Wednesday, January 25, 2017

Joint Ownership May Not Turn Out Like "Going Halfsies"


Nice idea, this “going halfsies” for married couples, with each spouse putting money into a jointly held savings or investment account which either spouse may access. However, as an estate planning attorney in Indiana, I sometimes need to break the news to clients that those very convenient jointly held accounts may end up creating problems for them when it comes to collecting eldercare benefits from the government.

Many people believe that joint accounts are a good way to avoid probate while transferring money to loved ones, and that’s true. Of course, joint accounts held with children as co-owners can make those accounts vulnerable to a child’s creditors.  When it comes to elder law, there’s another even more important issue with jointly held accounts:
According to Indiana rules, when any type of account held in a financial institution is jointly owned, it is presumed that all of the funds belong to each owner. When a person applies for Medicaid to cover nursing home costs, the state looks as the applicant’s assets to see if he or she qualifies for assistance.  This includes joint accounts, even if only spouse needs care and he or she did not contribute to the funds in that account.

When the state determines your financial eligibility for Medicaid, some assets are counted, while others are excluded, explains LongTermCare.gov. Assets usually counted include:
  • checking and savings accounts
  • stocks and bonds
  • CDs
  • real estate other than primary residence
  • motor vehicles (if you have more than one)
Assets usually not counted for eligibility include:
  • primary residence (there are equity interest limits)
  • personal property and household belongings
  • retirement plans of the spouse not in need of care
  •  term life insurance
  • up to $10,000 in burial funds
  • assets held in certain trusts

At Geyer Law, we are acutely conscious of the fact that individuals and families facing the prospect of an extended nursing home stay deal with more than emotional difficulties; they must grapple with paying for nursing home care.  Few can afford to privately pay for nursing home care for any extended period of time and Medicaid will not pay unless assets are depleted.

The more – and the sooner -  Medicaid planning is undertaken, the more assets can be preserved for the family.  “Going halfsies” is hardly enough to solve the problem!
- by Ronnie of the Rebecca W. Geyer blog team

Wednesday, January 18, 2017

Don't Forget Social Security When Planning Your Estate

 When clients turn to Geyer Law for help in creating an estate plan, it’s very typical for Social Security benefits to be the last thing on their minds. Surprise! Social Security is interwoven in just about every decision seniors make when it comes to their own retirement and how they wish to benefit those they may someday leave behind.

 Social Security Spousal benefits:
“A key question for you and your spouse to discuss is how long either of you expect to live,” cautions Fidelity Vice President and CFP® professional Ann Dowd. When one spouse dies, the surviving spouse can claim the benefits of the spouse with the higher Social Security benefit  for the rest of his or her life. Because of this, for any couple with at least one member who expects to live into his or her late 80s or 90s, deferring the higher earner’s benefit at the outset of retirement might may sense.  On the other hand, if both spouses have health issues, claiming their benefits early may make the most sense.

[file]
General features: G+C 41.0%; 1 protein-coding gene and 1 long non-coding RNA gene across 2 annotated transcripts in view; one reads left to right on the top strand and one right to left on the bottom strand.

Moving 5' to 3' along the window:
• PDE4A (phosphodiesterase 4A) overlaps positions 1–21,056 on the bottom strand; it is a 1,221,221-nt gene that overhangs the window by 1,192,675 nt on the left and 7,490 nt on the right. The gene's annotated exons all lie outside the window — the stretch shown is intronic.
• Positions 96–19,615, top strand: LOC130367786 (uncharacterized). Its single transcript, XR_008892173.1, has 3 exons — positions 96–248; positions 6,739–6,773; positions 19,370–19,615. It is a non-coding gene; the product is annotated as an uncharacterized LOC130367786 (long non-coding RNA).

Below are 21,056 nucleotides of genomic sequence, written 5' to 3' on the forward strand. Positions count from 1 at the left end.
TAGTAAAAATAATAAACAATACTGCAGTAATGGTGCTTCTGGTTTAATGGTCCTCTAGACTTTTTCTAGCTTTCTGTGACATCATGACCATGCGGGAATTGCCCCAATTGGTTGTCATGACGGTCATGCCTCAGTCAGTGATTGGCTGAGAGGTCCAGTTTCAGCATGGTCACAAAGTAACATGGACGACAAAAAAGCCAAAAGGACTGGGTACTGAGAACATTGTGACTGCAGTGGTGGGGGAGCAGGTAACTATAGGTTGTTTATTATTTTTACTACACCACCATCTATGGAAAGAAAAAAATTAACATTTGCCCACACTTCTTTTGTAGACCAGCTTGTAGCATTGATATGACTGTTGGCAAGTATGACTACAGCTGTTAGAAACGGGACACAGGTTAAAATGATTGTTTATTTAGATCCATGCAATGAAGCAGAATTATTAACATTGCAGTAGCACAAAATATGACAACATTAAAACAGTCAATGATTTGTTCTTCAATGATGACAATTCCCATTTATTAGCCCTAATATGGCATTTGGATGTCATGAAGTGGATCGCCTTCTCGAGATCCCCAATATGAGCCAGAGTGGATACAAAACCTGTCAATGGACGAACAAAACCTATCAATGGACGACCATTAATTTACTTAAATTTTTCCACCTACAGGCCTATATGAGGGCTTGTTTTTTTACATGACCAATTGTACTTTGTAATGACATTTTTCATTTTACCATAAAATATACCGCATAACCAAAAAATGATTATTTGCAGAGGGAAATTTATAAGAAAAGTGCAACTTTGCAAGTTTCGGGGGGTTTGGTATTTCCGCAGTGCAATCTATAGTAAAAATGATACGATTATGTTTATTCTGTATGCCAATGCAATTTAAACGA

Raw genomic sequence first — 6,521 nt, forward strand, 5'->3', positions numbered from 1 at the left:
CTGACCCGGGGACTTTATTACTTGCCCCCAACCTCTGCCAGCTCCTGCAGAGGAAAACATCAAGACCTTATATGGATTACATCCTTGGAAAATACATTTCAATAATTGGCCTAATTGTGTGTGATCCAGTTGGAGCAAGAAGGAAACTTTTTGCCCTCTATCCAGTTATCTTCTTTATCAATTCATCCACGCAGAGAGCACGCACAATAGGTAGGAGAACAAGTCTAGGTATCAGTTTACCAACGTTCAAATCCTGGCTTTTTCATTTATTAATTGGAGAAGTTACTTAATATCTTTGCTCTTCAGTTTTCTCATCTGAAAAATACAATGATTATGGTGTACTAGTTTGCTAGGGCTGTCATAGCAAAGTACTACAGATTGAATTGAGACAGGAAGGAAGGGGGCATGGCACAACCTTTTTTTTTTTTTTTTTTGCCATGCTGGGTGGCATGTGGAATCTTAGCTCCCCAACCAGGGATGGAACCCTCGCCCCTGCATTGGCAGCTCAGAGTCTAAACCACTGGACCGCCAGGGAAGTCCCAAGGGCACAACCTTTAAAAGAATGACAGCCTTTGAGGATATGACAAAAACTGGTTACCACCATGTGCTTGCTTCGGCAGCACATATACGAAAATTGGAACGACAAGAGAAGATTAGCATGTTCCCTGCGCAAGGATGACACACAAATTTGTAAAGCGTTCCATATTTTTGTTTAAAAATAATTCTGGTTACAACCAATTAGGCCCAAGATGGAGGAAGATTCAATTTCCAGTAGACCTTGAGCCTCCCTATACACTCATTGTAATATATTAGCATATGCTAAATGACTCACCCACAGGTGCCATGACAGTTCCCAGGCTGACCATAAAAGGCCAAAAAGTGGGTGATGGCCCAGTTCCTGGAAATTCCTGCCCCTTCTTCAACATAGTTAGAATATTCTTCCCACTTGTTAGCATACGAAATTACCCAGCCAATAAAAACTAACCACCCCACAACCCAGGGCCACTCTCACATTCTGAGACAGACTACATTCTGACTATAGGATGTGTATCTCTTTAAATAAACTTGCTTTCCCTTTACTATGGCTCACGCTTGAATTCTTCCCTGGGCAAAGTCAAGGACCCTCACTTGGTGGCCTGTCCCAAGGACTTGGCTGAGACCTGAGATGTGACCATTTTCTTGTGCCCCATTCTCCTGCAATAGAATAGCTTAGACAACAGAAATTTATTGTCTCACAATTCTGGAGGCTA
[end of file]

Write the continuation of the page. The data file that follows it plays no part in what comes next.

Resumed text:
Social Security benefits for survivors:
Many people think of Social Security only as a retirement program, but some of the Social Security taxes you pay go towards survivors benefits for workers and their family.  In fact, these benefits include:
  • widows and widowers
  • divorced widows and widowers
  • children
  • dependent parents
Important things to know about these survivor benefits:
  • A widow or widower can get Social Security benefits at any age if they take care of a child younger than age 16 or disabled.
  • Unmarried children younger than age 18 (up to age 19 if they’re attending elementary or secondary school full time) can get benefits.
  • Under certain circumstances, benefits can be paid to stepchildren, grandchildren, stepgrandchildren, and adopted children.
Two startling statistics:
  1. For many Americans, these survivor benefits exceed the amounts of  life insurance coverage they have purchased!
  2. 50% of women collecting Social Security today are receiving part or all of their benefits based on their husband’s earning history and the decisions made around it.
Medicare considerations:
While you are thinking about your Social Security, and your timing in terms of beginning benefits, don’t forget to consider Medicare.  You can sign up for Medicare at age 65 regardless of when you choose to begin receiving Social Security benefits.  In fact, Medicare recommends you sign up three months before age 65.  If you don’t enroll when first eligible, that could affect your benefits, warn California tax advisors Gumbiner and Savett.